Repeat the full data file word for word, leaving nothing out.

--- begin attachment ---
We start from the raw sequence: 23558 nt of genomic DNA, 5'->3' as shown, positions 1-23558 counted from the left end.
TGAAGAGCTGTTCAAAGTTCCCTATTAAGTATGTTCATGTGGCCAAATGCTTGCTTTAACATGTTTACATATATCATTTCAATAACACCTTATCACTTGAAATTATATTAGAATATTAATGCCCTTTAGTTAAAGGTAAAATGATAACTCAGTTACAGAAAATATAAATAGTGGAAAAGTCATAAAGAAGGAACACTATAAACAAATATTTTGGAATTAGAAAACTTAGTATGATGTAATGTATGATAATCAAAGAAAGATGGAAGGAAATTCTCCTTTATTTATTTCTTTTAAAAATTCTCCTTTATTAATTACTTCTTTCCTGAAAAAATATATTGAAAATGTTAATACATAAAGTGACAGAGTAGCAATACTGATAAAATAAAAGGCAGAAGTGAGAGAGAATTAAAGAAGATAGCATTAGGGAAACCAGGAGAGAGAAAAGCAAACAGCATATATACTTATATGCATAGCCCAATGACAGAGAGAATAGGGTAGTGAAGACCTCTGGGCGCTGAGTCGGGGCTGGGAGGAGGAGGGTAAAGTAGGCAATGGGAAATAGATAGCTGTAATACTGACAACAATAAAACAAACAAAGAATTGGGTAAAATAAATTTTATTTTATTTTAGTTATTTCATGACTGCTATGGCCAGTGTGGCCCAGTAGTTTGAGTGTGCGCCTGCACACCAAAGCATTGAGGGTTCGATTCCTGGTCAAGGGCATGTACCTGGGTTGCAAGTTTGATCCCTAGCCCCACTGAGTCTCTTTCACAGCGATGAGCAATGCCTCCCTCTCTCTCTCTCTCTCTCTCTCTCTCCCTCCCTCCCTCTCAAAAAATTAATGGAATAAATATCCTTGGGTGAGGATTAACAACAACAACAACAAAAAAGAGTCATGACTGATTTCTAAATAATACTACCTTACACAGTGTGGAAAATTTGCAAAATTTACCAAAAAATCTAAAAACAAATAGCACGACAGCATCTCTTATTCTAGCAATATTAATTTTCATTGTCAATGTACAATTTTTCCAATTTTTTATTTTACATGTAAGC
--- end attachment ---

We start from the raw sequence: 23558 nt of genomic DNA, 5'->3' as shown, positions 1-23558 counted from the left end.
TGAAGAGCTGTTCAAAGTTCCCTATTAAGTATGTTCATGTGGCCAAATGCTTGCTTTAACATGTTTACATATATCATTTCAATAACACCTTATCACTTGAAATTATATTAGAATATTAATGCCCTTTAGTTAAAGGTAAAATGATAACTCAGTTACAGAAAATATAAATAGTGGAAAAGTCATAAAGAAGGAACACTATAAACAAATATTTTGGAATTAGAAAACTTAGTATGATGTAATGTATGATAATCAAAGAAAGATGGAAGGAAATTCTCCTTTATTTATTTCTTTTAAAAATTCTCCTTTATTAATTACTTCTTTCCTGAAAAAATATATTGAAAATGTTAATACATAAAGTGACAGAGTAGCAATACTGATAAAATAAAAGGCAGAAGTGAGAGAGAATTAAAGAAGATAGCATTAGGGAAACCAGGAGAGAGAAAAGCAAACAGCATATATACTTATATGCATAGCCCAATGACAGAGAGAATAGGGTAGTGAAGACCTCTGGGCGCTGAGTCGGGGCTGGGAGGAGGAGGGTAAAGTAGGCAATGGGAAATAGATAGCTGTAATACTGACAACAATAAAACAAACAAAGAATTGGGTAAAATAAATTTTATTTTATTTTAGTTATTTCATGACTGCTATGGCCAGTGTGGCCCAGTAGTTTGAGTGTGCGCCTGCACACCAAAGCATTGAGGGTTCGATTCCTGGTCAAGGGCATGTACCTGGGTTGCAAGTTTGATCCCTAGCCCCACTGAGTCTCTTTCACAGCGATGAGCAATGCCTCCCTCTCTCTCTCTCTCTCTCTCTCTCTCCCTCCCTCCCTCTCAAAAAATTAATGGAATAAATATCCTTGGGTGAGGATTAACAACAACAACAACAAAAAAGAGTCATGACTGATTTCTAAATAATACTACCTTACACAGTGTGGAAAATTTGCAAAATTTACCAAAAAATCTAAAAACAAATAGCACGACAGCATCTCTTATTCTAGCAATATTAATTTTCATTGTCAATGTACAATTTTTCCAATTTTTTATTTTACATGTAAGC